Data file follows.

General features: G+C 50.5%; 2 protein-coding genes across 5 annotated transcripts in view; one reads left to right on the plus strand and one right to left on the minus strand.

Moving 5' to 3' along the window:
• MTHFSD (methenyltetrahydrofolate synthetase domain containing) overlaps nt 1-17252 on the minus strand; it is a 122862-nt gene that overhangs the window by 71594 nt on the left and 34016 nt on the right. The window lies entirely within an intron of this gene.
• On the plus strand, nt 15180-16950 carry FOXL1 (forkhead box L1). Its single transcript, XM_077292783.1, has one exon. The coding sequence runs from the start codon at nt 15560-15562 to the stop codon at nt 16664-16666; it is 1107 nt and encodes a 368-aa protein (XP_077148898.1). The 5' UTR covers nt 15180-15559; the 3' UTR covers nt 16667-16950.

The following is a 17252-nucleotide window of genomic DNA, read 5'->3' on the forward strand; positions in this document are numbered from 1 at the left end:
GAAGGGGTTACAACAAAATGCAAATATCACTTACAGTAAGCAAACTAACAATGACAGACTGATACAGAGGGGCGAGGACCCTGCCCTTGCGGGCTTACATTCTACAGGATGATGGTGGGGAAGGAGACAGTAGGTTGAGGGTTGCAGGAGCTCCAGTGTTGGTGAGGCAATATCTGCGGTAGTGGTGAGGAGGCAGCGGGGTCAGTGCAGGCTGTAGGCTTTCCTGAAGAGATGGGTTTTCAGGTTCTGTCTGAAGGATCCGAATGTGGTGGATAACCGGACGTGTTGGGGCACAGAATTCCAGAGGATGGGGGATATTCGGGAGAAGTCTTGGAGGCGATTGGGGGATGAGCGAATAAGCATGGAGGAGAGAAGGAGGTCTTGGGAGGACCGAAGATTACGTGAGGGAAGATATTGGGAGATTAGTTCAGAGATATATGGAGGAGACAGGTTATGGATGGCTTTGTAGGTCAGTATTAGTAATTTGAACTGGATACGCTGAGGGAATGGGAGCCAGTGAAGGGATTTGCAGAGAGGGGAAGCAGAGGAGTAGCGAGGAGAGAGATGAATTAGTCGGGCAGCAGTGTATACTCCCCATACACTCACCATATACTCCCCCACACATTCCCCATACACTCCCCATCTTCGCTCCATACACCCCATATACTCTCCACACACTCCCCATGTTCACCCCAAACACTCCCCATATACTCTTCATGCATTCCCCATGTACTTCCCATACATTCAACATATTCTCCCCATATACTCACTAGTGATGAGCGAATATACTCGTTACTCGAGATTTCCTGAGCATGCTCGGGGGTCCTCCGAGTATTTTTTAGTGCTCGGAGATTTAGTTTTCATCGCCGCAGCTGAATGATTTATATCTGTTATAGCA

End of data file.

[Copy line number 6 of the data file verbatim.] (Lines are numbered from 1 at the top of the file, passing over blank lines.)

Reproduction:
GAAGGGGTTACAACAAAATGCAAATATCACTTACAGTAAGCAAACTAACAATGACAGACTGATACAGAGGGGCGAGGACCCTGCCCTTGCGGGCTTACATTCTACAGGATGATGGTGGGGAAGGAGACAGTAGGTTGAGGGTTGCAGGAGCTCCAGTGTTGGTGAGGCAATATCTGCGGTAGTGGTGAGGAGGCAGCGGGGTCAGTGCAGGCTGTAGGCTTTCCTGAAGAGATGGGTTTTCAGGTTCTGTCTGAAGGATCCGAATGTGGTGGATAACCGGACGTGTTGGGGCACAGAATTCCAGAGGATGGGGGATATTCGGGAGAAGTCTTGGAGGCGATTGGGGGATGAGCGAATAAGCATGGAGGAGAGAAGGAGGTCTTGGGAGGACCGAAGATTACGTGAGGGAAGATATTGGGAGATTAGTTCAGAGATATATGGAGGAGACAGGTTATGGATGGCTTTGTAGGTCAGTATTAGTAATTTGAACTGGATACGCTGAGGGAATGGGAGCCAGTGAAGGGATTTGCAGAGAGGGGAAGCAGAGGAGTAGCGAGGAGAGAGATGAATTAGTCGGGCAGCAGTGTATACTCCCCATACACTCACCATATACTCCCCCACACATTCCCCATACACTCCCCATCTTCGCTCCATACACCCCATATACTCTCCACACACTCCCCATGTTCACCCCAAACACTCCCCATATACTCTTCATGCATTCCCCATGTACTTCCCATACATTCAACATATTCTCCCCATATACTCACTAGTGATGAGCGAATATACTCGTTACTCGAGATTTCCTGAGCATGCTCGGGGGTCCTCCGAGTATTTTTTAGTGCTCGGAGATTTAGTTTTCATCGCCGCAGCTGAATGATTTATATCTGTTATAGCA